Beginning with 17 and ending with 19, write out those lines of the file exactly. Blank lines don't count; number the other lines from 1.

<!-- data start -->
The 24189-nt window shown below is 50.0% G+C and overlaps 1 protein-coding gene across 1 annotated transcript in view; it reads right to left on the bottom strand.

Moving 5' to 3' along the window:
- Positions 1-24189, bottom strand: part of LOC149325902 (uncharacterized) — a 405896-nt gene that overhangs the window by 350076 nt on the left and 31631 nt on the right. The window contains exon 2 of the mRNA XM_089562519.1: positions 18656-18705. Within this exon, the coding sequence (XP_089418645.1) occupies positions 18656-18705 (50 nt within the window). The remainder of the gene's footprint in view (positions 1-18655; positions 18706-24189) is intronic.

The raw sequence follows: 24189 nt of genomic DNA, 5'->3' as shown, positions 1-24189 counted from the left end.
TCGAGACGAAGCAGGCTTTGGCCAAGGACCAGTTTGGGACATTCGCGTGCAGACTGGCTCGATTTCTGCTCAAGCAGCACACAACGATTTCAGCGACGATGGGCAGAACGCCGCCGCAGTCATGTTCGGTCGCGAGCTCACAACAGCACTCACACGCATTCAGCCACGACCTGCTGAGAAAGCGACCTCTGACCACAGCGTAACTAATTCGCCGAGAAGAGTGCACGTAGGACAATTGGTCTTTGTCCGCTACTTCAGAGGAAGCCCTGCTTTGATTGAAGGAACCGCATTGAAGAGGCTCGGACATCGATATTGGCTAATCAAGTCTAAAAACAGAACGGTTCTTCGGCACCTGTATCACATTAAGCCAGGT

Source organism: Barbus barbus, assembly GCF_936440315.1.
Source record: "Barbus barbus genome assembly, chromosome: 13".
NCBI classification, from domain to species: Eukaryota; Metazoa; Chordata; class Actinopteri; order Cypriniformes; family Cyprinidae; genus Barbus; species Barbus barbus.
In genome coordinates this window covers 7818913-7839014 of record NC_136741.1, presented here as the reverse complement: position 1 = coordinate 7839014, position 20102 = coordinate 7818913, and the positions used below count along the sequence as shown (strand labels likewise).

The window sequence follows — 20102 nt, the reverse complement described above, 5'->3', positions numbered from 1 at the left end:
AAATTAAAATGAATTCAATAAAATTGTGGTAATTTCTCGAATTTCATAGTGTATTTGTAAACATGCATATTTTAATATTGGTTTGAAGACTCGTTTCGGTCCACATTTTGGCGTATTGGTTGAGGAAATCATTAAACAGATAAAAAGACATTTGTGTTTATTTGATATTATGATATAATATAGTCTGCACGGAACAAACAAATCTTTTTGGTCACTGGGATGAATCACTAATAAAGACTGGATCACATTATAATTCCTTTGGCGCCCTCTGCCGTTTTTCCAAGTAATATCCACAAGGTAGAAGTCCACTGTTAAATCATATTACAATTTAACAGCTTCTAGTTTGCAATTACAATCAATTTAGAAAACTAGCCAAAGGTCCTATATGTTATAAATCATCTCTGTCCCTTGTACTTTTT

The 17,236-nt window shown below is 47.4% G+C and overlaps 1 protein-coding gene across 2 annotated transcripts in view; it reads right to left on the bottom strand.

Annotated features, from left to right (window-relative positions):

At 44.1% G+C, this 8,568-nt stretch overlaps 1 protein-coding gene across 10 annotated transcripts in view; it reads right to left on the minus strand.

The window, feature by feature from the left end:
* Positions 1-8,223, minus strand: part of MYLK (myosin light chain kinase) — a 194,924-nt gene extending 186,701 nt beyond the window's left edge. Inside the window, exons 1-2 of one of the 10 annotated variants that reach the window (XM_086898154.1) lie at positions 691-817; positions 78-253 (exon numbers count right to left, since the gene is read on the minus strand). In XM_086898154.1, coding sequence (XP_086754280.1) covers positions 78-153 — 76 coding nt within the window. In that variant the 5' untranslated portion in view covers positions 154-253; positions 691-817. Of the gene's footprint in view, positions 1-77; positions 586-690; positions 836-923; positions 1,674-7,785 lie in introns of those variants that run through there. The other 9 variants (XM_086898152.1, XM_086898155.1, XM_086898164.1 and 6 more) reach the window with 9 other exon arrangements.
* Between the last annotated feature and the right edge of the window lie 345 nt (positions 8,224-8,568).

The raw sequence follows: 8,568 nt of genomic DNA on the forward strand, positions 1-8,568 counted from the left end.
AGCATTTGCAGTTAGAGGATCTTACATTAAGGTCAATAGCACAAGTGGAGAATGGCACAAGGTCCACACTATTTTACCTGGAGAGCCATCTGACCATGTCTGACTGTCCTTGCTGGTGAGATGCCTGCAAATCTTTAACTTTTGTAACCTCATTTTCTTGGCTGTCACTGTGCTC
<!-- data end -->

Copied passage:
* Between the last annotated feature and the right edge of the window lie 345 nt (positions 8,224-8,568).

The raw sequence follows: 8,568 nt of genomic DNA on the forward strand, positions 1-8,568 counted from the left end.
AGCATTTGCAGTTAGAGGATCTTACATTAAGGTCAATAGCACAAGTGGAGAATGGCACAAGGTCCACACTATTTTACCTGGAGAGCCATCTGACCATGTCTGACTGTCCTTGCTGGTGAGATGCCTGCAAATCTTTAACTTTTGTAACCTCATTTTCTTGGCTGTCACTGTGCTC